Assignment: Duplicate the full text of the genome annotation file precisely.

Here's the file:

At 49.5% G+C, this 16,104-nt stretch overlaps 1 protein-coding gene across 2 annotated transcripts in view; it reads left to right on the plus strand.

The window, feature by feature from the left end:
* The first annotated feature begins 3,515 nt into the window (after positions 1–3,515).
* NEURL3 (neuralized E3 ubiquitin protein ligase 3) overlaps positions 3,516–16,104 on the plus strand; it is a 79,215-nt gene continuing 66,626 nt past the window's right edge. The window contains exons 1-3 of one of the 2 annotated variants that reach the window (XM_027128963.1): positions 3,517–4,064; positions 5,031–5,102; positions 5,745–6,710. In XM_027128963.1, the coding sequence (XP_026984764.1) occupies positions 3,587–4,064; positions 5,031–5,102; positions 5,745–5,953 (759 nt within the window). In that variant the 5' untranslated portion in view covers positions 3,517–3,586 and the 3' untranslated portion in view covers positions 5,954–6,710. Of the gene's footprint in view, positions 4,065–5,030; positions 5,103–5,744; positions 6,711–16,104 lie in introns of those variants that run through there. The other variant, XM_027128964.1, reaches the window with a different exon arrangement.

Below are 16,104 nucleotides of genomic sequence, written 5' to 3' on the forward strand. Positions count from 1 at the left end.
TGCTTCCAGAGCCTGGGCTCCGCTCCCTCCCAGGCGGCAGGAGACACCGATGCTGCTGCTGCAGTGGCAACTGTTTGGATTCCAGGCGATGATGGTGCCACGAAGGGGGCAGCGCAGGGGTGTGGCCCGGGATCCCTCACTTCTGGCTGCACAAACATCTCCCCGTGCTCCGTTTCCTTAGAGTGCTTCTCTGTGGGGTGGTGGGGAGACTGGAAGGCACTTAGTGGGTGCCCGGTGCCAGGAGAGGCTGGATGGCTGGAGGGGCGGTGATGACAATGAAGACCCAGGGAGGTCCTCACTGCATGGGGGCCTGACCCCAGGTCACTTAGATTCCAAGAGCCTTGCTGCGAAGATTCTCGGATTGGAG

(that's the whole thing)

At 49.5% G+C, this 16,104-nt stretch overlaps 1 protein-coding gene across 2 annotated transcripts in view; it reads left to right on the plus strand.

The window, feature by feature from the left end:
* The first annotated feature begins 3,515 nt into the window (after positions 1–3,515).
* NEURL3 (neuralized E3 ubiquitin protein ligase 3) overlaps positions 3,516–16,104 on the plus strand; it is a 79,215-nt gene continuing 66,626 nt past the window's right edge. The window contains exons 1-3 of one of the 2 annotated variants that reach the window (XM_027128963.1): positions 3,517–4,064; positions 5,031–5,102; positions 5,745–6,710. In XM_027128963.1, the coding sequence (XP_026984764.1) occupies positions 3,587–4,064; positions 5,031–5,102; positions 5,745–5,953 (759 nt within the window). In that variant the 5' untranslated portion in view covers positions 3,517–3,586 and the 3' untranslated portion in view covers positions 5,954–6,710. Of the gene's footprint in view, positions 4,065–5,030; positions 5,103–5,744; positions 6,711–16,104 lie in introns of those variants that run through there. The other variant, XM_027128964.1, reaches the window with a different exon arrangement.

Below are 16,104 nucleotides of genomic sequence, written 5' to 3' on the forward strand. Positions count from 1 at the left end.
TGCTTCCAGAGCCTGGGCTCCGCTCCCTCCCAGGCGGCAGGAGACACCGATGCTGCTGCTGCAGTGGCAACTGTTTGGATTCCAGGCGATGATGGTGCCACGAAGGGGGCAGCGCAGGGGTGTGGCCCGGGATCCCTCACTTCTGGCTGCACAAACATCTCCCCGTGCTCCGTTTCCTTAGAGTGCTTCTCTGTGGGGTGGTGGGGAGACTGGAAGGCACTTAGTGGGTGCCCGGTGCCAGGAGAGGCTGGATGGCTGGAGGGGCGGTGATGACAATGAAGACCCAGGGAGGTCCTCACTGCATGGGGGCCTGACCCCAGGTCACTTAGATTCCAAGAGCCTTGCTGCGAAGATTCTCGGATTGGAG